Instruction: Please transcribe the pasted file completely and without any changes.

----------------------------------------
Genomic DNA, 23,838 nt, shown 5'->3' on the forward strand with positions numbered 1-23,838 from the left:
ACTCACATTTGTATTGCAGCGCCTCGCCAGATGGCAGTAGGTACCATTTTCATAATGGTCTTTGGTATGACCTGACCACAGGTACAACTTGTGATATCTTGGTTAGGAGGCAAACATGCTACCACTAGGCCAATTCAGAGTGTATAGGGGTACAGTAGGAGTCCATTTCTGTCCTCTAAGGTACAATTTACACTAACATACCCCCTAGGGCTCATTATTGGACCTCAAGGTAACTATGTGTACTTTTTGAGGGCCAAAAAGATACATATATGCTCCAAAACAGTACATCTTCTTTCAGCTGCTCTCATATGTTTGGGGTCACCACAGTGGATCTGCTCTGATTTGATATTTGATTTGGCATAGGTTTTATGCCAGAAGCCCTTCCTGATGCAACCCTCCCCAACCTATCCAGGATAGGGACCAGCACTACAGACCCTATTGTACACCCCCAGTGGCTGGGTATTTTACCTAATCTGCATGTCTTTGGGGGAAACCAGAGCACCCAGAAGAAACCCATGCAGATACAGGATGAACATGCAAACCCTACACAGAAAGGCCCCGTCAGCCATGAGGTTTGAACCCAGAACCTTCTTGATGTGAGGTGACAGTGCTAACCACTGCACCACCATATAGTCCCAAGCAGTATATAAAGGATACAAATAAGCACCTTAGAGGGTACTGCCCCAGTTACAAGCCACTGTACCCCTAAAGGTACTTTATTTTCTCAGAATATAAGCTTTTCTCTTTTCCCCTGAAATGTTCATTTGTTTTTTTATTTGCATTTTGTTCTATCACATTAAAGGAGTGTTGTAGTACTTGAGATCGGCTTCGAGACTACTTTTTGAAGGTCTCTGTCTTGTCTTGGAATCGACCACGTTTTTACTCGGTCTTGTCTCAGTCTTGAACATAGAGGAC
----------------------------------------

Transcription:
Genomic DNA, 23,838 nt, shown 5'->3' on the forward strand with positions numbered 1-23,838 from the left:
ACTCACATTTGTATTGCAGCGCCTCGCCAGATGGCAGTAGGTACCATTTTCATAATGGTCTTTGGTATGACCTGACCACAGGTACAACTTGTGATATCTTGGTTAGGAGGCAAACATGCTACCACTAGGCCAATTCAGAGTGTATAGGGGTACAGTAGGAGTCCATTTCTGTCCTCTAAGGTACAATTTACACTAACATACCCCCTAGGGCTCATTATTGGACCTCAAGGTAACTATGTGTACTTTTTGAGGGCCAAAAAGATACATATATGCTCCAAAACAGTACATCTTCTTTCAGCTGCTCTCATATGTTTGGGGTCACCACAGTGGATCTGCTCTGATTTGATATTTGATTTGGCATAGGTTTTATGCCAGAAGCCCTTCCTGATGCAACCCTCCCCAACCTATCCAGGATAGGGACCAGCACTACAGACCCTATTGTACACCCCCAGTGGCTGGGTATTTTACCTAATCTGCATGTCTTTGGGGGAAACCAGAGCACCCAGAAGAAACCCATGCAGATACAGGATGAACATGCAAACCCTACACAGAAAGGCCCCGTCAGCCATGAGGTTTGAACCCAGAACCTTCTTGATGTGAGGTGACAGTGCTAACCACTGCACCACCATATAGTCCCAAGCAGTATATAAAGGATACAAATAAGCACCTTAGAGGGTACTGCCCCAGTTACAAGCCACTGTACCCCTAAAGGTACTTTATTTTCTCAGAATATAAGCTTTTCTCTTTTCCCCTGAAATGTTCATTTGTTTTTTTATTTGCATTTTGTTCTATCACATTAAAGGAGTGTTGTAGTACTTGAGATCGGCTTCGAGACTACTTTTTGAAGGTCTCTGTCTTGTCTTGGAATCGACCACGTTTTTACTCGGTCTTGTCTCAGTCTTGAACATAGAGGAC